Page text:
This morning, I took the dogs outside and when I didn’t immediately melt under Texas heat, I realized that it is September. In fact, it’s almost the middle of September. Since I left teaching middle school, I’ve found myself far less capable of tracking time. I thought time had no meaning during the pandemic lockdowns; I had no idea people with “regular” jobs had to work so hard to know what month it is!
This year was the first year in my entire life that I didn’t have a true summer, and I honestly frequently forgot that it was summer until I’d walk outside of the house. Between working full time as an Instructional Designer and taking two intensive 10-week doctoral courses, June to August was actually the busiest couple months of my year so far, maybe even of my life so far.
Now that I’ve made it to the other side of that stressful semester, it’s time to take a step back and do some reflecting. As I do at the end of every semester, I like to think about what I’ve learned, what I’ve gained, and what I need to keep doing, but this time I’m finding myself in the middle of an identity crisis.
Anybody that is a frequent visitor to this blog probably knows by now that I like to use this as a medium to complete my coursework as much as possible. It helps me to think through the assignment when I reflect on it here, and I think it makes for a better submission than a plain old paper.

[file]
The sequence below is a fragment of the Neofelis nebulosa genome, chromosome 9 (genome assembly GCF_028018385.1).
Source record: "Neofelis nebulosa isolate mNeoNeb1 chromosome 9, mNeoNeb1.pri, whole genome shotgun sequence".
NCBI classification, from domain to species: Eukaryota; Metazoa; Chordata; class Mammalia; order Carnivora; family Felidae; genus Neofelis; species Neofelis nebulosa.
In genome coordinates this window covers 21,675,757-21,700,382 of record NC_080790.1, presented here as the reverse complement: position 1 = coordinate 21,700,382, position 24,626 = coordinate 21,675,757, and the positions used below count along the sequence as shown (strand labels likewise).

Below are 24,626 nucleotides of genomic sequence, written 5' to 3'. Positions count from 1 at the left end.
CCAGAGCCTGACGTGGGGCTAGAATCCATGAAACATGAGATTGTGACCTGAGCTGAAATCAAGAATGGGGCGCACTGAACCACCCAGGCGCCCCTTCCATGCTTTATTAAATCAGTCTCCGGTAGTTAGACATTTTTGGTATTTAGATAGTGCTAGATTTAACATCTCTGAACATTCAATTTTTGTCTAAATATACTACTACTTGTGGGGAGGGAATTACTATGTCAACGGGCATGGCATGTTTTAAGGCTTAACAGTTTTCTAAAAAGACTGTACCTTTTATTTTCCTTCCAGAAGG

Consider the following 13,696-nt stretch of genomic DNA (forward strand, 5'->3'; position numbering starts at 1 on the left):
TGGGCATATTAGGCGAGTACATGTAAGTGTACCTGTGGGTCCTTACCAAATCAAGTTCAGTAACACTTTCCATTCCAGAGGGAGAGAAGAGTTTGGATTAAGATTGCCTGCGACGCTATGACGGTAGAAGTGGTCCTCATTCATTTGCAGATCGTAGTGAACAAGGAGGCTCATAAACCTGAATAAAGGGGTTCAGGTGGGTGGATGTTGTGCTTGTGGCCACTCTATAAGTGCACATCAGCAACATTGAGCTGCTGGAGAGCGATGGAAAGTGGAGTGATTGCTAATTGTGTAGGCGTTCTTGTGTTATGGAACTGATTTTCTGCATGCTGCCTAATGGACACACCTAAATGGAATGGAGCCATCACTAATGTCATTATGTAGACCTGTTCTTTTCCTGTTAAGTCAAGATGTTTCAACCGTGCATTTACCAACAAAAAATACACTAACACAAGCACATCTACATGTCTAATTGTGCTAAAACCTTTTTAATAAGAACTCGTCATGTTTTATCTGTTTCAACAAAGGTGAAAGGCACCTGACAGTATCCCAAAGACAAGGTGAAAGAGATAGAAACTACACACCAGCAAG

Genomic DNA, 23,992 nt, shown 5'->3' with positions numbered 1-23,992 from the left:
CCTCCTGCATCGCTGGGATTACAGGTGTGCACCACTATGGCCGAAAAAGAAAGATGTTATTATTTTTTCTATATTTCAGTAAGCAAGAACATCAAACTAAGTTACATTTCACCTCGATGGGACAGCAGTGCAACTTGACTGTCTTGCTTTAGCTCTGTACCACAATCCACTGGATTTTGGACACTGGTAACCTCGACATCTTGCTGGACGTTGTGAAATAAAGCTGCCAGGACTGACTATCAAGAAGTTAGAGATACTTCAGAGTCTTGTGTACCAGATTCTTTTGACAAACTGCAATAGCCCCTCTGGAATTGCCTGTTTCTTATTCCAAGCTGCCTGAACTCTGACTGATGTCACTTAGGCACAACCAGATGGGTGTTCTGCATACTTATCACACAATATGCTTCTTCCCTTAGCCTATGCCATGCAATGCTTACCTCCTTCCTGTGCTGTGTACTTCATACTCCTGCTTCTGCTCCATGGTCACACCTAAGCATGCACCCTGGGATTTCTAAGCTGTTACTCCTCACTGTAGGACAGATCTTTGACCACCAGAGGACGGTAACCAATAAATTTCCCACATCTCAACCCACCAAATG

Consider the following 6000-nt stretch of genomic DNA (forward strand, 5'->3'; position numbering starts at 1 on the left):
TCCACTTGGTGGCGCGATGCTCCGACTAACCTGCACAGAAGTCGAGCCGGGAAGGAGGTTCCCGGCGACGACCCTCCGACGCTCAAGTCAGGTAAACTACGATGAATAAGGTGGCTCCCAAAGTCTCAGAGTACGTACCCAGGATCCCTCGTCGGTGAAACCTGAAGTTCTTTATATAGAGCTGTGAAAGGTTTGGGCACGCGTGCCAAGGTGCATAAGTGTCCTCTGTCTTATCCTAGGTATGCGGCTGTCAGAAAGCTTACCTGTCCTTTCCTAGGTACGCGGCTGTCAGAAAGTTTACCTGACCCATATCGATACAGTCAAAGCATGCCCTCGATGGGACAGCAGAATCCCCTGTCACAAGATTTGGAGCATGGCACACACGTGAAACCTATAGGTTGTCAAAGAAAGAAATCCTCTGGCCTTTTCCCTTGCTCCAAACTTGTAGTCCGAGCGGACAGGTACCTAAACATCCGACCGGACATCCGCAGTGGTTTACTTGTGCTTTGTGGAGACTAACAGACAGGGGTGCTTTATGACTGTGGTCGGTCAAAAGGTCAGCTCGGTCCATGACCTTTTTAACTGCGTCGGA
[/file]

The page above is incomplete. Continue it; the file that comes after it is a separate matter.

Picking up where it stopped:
This weekend saw the start of my first summer semester of my doctoral program. I’ve taken summer classes in the past, but they were short, intensive 5-week courses. This summer, and my next several summers, will be filled with two full 10-week courses. And this summer, I’m taking Statistical Methods and Distance Learning. One of those courses is much more terrifying to me than the other. Can you guess which one?
Anyway, the first assignment in Distance Learning is to reflect on how the pandemic changed the way we used technology to live and interact in work and school, an apt and timely reflective assignment.
It is my personal goal to get back to utilizing this blog more frequently to reflect on all of my roles: Instructional Designer, Adjunct Lecturer, and Doctoral Student. Just as I have done in the past, today I’m going to share one of my assignments with the world. In my Issues in Instructional Technology course, we were tasked with researching the various labels and definitions of the field of Instructional Design and Technology or the field of Instructional Systems Design and Technology or the field of Educational Technology, etc., in order to define and label the field as we see it.
So here is my definition and label of the field where I now find myself fully immersed. It doesn’t have the snazzy, sometimes snarky, tone of other blogs, but I think you’ll find it an interesting read.